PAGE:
By Jackie Nambogga
Fuel station proprietors countrywide have got smiles on their faces following the resumption of private cars on the road.
Since their clients are mainly motorists, and the lockdown had left most cars parked this hit the fuel industry hard.
The situation wasn't any different in Jinja town.
Abdukarim Mohammed, the operations manager Hared petroleum limited said their sales declined to 10% because those who had been left to fuel with them were mainly motorcycle riders whose consumption was too low.
He was optimistic that their sales were likely to go up once the general public adheres to the guidelines geared at fighting the COVID-19 pandemic by wearing masks and washing hands as advised.
"The demand has been so low since other related businesses that consume fuel have not yet resumed but we are hopeful that it will slowly regain," he said.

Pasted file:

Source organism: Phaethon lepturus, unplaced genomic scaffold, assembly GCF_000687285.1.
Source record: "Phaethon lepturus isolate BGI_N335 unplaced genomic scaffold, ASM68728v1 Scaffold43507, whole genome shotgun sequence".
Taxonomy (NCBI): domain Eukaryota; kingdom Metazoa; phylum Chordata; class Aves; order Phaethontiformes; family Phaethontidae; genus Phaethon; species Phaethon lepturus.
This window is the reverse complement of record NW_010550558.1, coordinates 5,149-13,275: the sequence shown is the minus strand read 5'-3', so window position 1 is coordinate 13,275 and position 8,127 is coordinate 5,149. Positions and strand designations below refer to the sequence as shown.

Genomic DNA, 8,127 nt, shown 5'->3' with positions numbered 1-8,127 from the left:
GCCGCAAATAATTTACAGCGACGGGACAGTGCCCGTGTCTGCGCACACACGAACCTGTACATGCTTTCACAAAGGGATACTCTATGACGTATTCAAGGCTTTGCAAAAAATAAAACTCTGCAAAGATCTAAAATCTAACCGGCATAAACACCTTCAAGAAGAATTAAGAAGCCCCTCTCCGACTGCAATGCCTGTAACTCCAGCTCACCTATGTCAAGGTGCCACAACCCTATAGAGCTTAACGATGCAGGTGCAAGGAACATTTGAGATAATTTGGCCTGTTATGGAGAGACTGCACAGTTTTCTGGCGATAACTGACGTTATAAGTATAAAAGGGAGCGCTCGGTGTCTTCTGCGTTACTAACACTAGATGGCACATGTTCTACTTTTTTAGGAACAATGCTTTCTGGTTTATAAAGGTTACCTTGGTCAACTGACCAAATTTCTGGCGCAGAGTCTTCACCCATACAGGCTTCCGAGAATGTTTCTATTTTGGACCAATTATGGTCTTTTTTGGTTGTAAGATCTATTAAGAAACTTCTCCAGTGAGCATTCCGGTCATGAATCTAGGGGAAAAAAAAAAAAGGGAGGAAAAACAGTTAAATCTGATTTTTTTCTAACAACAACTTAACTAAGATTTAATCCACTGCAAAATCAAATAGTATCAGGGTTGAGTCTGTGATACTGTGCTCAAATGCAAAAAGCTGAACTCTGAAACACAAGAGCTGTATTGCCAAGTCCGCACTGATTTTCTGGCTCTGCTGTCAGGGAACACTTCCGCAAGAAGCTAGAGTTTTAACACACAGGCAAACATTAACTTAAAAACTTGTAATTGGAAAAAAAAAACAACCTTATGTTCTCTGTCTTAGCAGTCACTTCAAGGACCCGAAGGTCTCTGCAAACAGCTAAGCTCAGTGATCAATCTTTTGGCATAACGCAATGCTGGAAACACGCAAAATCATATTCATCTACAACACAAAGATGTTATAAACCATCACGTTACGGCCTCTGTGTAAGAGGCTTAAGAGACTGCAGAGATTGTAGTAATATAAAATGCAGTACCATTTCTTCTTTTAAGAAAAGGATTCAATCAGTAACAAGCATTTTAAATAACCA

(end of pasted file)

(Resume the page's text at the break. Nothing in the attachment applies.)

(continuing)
In an interview with New vision on Tuesday, Mohammed said because of the curfew restrictions, they were compelled to forego the night shift across their 30 fuel stations in the country.
As a result, they had to reduce half of their staff and retained only those who were essential.
"Like other businesses, we have not been faring well but even if our staff isn't working, we decided to pay them between 40 and 50% of their salaries instead of laying them off," he said.
Meanwhile Betty Naigaga a fuel attendant at Bongo oils along the Jinja-Kamuli highway said this was a golden chance for drivers of private cars which they shouldn't abuse.
Like Mohammed, Naigaga urged the public to follow the COVID-19 measures and was hopeful that their sales would increase once public transport resumes come June 4, 2020.
"We are waiting patiently for government to re-open our main clients in the public sector, we shall get back to business," she said.